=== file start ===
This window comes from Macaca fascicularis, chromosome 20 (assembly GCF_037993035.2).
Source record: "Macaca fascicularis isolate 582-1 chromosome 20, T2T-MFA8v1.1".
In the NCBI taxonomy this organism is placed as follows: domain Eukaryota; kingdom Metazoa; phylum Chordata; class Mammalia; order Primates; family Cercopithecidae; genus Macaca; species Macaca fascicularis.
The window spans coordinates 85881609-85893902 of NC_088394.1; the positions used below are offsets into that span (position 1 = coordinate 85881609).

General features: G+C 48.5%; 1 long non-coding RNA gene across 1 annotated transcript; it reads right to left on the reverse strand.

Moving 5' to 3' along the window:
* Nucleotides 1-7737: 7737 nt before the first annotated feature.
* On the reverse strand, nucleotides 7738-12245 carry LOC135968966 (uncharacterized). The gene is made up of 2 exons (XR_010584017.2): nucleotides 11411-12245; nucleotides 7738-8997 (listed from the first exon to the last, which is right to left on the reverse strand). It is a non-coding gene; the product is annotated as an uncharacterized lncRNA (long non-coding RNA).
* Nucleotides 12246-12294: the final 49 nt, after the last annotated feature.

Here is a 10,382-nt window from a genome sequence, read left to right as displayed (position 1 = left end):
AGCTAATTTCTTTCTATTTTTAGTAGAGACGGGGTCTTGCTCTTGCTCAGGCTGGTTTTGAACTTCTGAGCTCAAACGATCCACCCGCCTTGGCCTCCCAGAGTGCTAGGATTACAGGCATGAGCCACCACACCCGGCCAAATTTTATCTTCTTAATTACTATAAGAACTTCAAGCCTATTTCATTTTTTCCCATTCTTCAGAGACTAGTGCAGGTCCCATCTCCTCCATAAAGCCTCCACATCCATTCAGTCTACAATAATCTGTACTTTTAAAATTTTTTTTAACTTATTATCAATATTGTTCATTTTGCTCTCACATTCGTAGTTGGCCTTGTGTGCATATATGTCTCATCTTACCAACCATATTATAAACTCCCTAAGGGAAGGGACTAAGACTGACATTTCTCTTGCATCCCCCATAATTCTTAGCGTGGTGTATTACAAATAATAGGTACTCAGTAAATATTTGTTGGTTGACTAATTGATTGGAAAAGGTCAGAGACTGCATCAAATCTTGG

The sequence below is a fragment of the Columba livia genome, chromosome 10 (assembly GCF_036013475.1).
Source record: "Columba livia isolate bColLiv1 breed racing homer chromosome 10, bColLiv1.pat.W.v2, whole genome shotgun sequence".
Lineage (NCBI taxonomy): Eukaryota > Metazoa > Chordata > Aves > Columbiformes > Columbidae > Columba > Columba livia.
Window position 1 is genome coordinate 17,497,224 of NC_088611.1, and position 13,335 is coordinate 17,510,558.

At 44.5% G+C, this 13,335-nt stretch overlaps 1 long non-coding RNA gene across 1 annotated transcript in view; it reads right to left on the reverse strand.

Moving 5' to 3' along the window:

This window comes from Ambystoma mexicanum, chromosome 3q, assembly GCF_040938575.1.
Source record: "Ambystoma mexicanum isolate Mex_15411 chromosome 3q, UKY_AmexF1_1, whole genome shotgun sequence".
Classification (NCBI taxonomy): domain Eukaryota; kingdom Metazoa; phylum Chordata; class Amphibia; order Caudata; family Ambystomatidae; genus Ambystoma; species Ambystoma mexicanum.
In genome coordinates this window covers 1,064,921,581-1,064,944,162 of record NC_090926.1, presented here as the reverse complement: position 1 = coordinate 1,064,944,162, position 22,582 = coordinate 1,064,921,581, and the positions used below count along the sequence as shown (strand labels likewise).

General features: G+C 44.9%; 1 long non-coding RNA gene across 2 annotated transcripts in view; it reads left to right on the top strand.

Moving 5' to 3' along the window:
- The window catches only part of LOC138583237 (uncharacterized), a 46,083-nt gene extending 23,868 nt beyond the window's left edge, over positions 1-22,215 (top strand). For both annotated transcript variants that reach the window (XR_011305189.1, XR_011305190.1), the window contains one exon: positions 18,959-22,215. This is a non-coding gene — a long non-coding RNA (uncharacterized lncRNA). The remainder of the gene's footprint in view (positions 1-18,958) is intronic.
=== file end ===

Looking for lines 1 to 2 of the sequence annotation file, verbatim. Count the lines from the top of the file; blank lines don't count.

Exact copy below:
This window comes from Macaca fascicularis, chromosome 20 (assembly GCF_037993035.2).
Source record: "Macaca fascicularis isolate 582-1 chromosome 20, T2T-MFA8v1.1".